• How are you currently handling HR issues?
  • You need to simplify HR management processes and reduce employment risks.
  • Do you have documented workplace policies and employee handbook? How often is updated?
  • How do we mitigate risks and enhance compliance with employment regulatory requirements?
  • What is peace of mind worth knowing that you are 100% compliant with all regulations?
  • How do you know that you are in compliance with all labour related laws?
  • What would you do if you were faced with a sexual harassment claim?
  • A wrongful dismissal?
  • A discrimination claim?
  • Are your employees protected if they have an accident or a conflict with another employee?


 What are forward thinking, employee-focused companies are doing differently?

The naive way of thinking “It will never happen to me” is no longer viable.

There are enough no-win-no-fee lawyers, unions, insurers, paralegals and others to help a disgruntled ex-employee have a go at you.

The Range of options

When a UK business needs help with employment law, they have a range of options:

  • Get the HR team to handle it and Put the systems in place to ensure you manage it;
  • Get a lawyers on a retainer to mind your back;
  • Get the in-house legal team to back-up HR;
  • Insure against it with legal expenses insurance;
  • Set up a Co-employment relationship and get all the support & advice you need


For HR in addition to handling a series of business critical day-to-day activities, including payroll, benefits, recruitment, orientation and employee engagement, it also requires an in-depth knowledge of employment law, which is constantly evolving to meet the changing needs of the workplace.

Did You Know?

Attempting to manage a series of business critical day-to-day activities while also staying on top of employment law updates and changes – that do nothing to help grow the company- can have serious implications on productivity, with estimates by HR in excess of £5 billion every year.

According to Croner Research, three quarters of CEOs and Managing Directors cite new business development and customer service as the most likely areas to suffer. In addition, over one third of FSB (Federation of Small Businesses) members cited regulatory burden as the biggest barrier to business, only behind cash flow and the economy status. 

Staying on top of all legislation likely to affect your business, is essential to avoid any unnecessary fines or problems.


Did You Know?

Since the early 1970s there has been an overwhelming  growth in the volume of UK employment legislation which has supplemented the common law rules, and an exponential increase in employment litigation. 

Small businesses should comply with the following employment law statutes:-

·         Equal Pay Act 1970

·         Health & Safety at Work Act 1974

·         Sex Discrimination Act 1975

·         Race Relations Act 1976

·         Trade Union and Labour Relations (Consolidation) Act 1992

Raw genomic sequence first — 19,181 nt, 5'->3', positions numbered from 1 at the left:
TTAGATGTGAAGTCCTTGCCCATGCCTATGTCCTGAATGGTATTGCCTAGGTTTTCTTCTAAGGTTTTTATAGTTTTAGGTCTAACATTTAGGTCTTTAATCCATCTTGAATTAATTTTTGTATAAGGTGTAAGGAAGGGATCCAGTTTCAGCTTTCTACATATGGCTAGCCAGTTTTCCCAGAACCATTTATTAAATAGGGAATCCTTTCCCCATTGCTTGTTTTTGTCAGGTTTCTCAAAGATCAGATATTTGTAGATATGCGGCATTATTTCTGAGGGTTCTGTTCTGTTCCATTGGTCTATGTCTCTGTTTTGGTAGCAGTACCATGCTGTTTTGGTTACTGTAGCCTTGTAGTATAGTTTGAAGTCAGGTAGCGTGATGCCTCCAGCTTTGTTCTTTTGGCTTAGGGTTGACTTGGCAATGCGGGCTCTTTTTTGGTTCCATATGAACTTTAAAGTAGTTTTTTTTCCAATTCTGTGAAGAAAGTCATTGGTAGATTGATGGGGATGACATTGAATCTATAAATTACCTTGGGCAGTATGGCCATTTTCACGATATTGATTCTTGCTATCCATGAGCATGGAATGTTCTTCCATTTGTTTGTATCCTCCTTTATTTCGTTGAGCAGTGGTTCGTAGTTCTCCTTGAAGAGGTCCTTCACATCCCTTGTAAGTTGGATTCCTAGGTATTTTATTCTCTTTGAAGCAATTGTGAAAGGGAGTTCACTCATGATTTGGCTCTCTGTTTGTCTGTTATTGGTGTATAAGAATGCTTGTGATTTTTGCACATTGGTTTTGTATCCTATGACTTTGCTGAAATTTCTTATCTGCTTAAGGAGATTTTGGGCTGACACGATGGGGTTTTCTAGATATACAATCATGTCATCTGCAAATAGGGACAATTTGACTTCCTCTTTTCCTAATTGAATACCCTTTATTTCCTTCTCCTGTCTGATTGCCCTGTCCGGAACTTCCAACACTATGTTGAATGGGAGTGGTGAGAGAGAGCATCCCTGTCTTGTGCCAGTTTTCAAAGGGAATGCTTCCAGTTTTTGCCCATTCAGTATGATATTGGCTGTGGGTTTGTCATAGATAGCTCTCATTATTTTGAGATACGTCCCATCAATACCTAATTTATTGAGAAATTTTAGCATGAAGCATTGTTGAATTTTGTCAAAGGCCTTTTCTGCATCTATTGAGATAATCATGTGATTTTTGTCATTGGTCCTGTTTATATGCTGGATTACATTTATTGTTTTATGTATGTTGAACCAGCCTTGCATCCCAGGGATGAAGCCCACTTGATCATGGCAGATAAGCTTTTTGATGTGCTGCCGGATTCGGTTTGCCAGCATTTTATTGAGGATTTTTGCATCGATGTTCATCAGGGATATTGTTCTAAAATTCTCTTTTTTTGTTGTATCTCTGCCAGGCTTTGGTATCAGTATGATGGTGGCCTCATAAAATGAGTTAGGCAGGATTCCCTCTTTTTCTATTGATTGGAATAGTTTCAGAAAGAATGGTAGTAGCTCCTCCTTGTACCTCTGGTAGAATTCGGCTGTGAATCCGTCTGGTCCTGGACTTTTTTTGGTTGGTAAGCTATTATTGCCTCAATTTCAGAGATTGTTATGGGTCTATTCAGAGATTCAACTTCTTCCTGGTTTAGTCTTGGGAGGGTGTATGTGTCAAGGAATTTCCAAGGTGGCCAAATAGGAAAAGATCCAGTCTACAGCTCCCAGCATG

·         Sunday Trading Act 1994

·         Disability Discrimination Act 1995

·         Employment Tribunals Act 1996

·         Employment Rights Act 1996

·         Public Interest Disclosure Act 1998

·         Data Protection Act 1998

·         National Minimum Wage Act 1998

·         Human Rights Act 1998

·         Employment Relations Act 1999

·         Employment Act 2002

·         EU Working Time Directive 2003

·         Employment Relations Act 2004

·         Disability Discrimination Act 2005

·         Small Business, Enterprise and Employment Act 2015

·         Workplace Pension Reform

In addition, there is a substantial amount of regulations containing further provisions which affect the employment relationship.

For instance, consider the special case of disability absence. The Equality Act 2010 is the legislation that deals directly with disability absence issues. The legislation stipulates that:

  • Each case to be treated individually
  • Provide flexible working solutions
  • That both the employee and employer work to reach a ‘reasonable’ solution

The UK legislation in some cases is supported by Codes of Practice drawn up by various government agencies, and they are often taken into account by Employment Tribunals when deciding whether an employer has complied with its statutory obligations.

If UK law has failed to properly implement EC Treaty obligations, individuals may rely on the EC Treaty in the UK courts in the areas of equal pay, discrimination and employees’ rights on business transfers.


Did You Know?

ADP research found that 67% of small businesses have no in-house HR/legal support of their own. Without employment law support there is an increased risk of fines and tribunals which can have a significant impact on your business.

FACTS: Business at risk 

  • 1000’s of misclassifications and miscalculations resulting in back taxes and penalties